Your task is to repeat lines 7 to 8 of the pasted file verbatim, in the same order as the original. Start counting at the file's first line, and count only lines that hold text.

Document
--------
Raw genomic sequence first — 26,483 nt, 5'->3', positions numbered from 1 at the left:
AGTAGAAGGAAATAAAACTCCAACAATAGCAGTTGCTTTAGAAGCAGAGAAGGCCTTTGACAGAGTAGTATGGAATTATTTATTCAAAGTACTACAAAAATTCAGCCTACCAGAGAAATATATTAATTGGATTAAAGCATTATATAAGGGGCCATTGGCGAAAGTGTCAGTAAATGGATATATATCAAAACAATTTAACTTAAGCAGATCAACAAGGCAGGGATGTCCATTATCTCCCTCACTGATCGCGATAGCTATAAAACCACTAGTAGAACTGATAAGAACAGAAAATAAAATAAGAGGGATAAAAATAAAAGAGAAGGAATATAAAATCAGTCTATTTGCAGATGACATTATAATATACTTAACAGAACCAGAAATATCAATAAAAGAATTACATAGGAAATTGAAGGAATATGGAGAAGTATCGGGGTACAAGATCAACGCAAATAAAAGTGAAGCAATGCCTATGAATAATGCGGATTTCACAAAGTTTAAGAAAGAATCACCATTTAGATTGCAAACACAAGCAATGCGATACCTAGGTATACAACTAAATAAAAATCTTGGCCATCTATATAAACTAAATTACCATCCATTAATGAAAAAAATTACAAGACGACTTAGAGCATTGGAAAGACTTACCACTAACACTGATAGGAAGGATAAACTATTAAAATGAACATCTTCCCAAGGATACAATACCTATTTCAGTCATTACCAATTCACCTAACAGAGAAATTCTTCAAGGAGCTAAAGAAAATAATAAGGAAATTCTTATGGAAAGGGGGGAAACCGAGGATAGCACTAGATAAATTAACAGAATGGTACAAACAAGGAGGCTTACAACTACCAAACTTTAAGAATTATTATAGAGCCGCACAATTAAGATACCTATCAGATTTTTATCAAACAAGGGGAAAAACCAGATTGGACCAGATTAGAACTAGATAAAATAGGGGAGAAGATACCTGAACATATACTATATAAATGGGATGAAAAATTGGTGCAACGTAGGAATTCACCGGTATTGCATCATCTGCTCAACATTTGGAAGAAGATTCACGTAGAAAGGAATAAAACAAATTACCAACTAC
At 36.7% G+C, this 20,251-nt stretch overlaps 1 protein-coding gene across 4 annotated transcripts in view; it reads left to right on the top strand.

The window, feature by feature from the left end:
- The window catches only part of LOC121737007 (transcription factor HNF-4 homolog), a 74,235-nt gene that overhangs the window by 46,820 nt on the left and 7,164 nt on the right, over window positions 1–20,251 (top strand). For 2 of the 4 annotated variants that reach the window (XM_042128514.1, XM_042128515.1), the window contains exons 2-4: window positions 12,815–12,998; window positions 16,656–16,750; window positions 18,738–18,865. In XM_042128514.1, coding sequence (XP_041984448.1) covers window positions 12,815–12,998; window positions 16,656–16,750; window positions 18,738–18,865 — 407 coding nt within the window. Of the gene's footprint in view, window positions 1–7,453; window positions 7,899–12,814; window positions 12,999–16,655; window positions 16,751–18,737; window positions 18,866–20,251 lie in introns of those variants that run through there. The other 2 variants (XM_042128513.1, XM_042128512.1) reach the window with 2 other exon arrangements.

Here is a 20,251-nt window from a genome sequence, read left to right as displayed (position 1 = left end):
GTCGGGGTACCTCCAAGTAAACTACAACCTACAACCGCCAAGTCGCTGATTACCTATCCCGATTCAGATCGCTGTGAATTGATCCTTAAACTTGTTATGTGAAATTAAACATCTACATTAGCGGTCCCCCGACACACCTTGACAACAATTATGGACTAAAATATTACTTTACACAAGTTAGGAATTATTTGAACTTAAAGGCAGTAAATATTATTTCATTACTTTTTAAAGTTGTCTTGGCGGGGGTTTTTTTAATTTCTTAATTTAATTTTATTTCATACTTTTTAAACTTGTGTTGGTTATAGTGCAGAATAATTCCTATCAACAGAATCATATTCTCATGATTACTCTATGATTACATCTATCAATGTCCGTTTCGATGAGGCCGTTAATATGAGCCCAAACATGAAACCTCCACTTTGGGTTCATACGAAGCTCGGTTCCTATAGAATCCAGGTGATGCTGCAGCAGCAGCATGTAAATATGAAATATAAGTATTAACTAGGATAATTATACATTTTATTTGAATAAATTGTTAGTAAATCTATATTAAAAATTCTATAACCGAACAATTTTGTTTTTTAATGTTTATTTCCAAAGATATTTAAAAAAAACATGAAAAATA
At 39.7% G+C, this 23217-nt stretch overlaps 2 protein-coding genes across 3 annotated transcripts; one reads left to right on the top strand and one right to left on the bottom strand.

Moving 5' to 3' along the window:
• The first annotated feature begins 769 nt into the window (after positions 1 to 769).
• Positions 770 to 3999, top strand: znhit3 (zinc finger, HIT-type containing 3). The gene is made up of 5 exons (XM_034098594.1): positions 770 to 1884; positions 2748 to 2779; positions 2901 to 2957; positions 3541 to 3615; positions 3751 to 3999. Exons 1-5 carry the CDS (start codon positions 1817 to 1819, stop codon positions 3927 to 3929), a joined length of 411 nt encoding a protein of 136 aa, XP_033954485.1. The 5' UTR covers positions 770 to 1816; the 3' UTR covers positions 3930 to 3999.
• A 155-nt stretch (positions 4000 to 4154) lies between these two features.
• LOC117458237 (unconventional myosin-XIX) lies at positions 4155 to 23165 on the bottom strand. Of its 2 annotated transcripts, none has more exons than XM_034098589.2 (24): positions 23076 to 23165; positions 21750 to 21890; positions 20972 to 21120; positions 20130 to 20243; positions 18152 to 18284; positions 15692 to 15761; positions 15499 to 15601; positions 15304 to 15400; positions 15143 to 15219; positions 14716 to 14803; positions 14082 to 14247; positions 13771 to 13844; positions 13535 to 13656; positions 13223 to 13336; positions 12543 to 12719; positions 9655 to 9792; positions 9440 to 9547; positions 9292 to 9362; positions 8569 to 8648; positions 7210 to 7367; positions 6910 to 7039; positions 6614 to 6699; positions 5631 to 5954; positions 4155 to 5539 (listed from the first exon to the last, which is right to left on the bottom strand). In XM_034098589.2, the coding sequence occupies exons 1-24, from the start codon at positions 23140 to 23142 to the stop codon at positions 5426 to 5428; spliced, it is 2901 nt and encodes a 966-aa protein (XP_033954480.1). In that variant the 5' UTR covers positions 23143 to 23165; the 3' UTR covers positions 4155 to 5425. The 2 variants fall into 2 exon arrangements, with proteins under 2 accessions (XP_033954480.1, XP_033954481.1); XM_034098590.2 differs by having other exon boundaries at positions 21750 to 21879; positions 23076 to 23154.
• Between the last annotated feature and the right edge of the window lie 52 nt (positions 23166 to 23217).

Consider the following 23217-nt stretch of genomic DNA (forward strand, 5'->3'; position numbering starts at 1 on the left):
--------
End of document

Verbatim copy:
GTCGGGGTACCTCCAAGTAAACTACAACCTACAACCGCCAAGTCGCTGATTACCTATCCCGATTCAGATCGCTGTGAATTGATCCTTAAACTTGTTATGTGAAATTAAACATCTACATTAGCGGTCCCCCGACACACCTTGACAACAATTATGGACTAAAATATTACTTTACACAAGTTAGGAATTATTTGAACTTAAAGGCAGTAAATATTATTTCATTACTTTTTAAAGTTGTCTTGGCGGGGGTTTTTTTAATTTCTTAATTTAATTTTATTTCATACTTTTTAAACTTGTGTTGGTTATAGTGCAGAATAATTCCTATCAACAGAATCATATTCTCATGATTACTCTATGATTACATCTATCAATGTCCGTTTCGATGAGGCCGTTAATATGAGCCCAAACATGAAACCTCCACTTTGGGTTCATACGAAGCTCGGTTCCTATAGAATCCAGGTGATGCTGCAGCAGCAGCATGTAAATATGAAATATAAGTATTAACTAGGATAATTATACATTTTATTTGAATAAATTGTTAGTAAATCTATATTAAAAATTCTATAACCGAACAATTTTGTTTTTTAATGTTTATTTCCAAAGATATTTAAAAAAAACATGAAAAATA
At 39.7% G+C, this 23217-nt stretch overlaps 2 protein-coding genes across 3 annotated transcripts; one reads left to right on the top strand and one right to left on the bottom strand.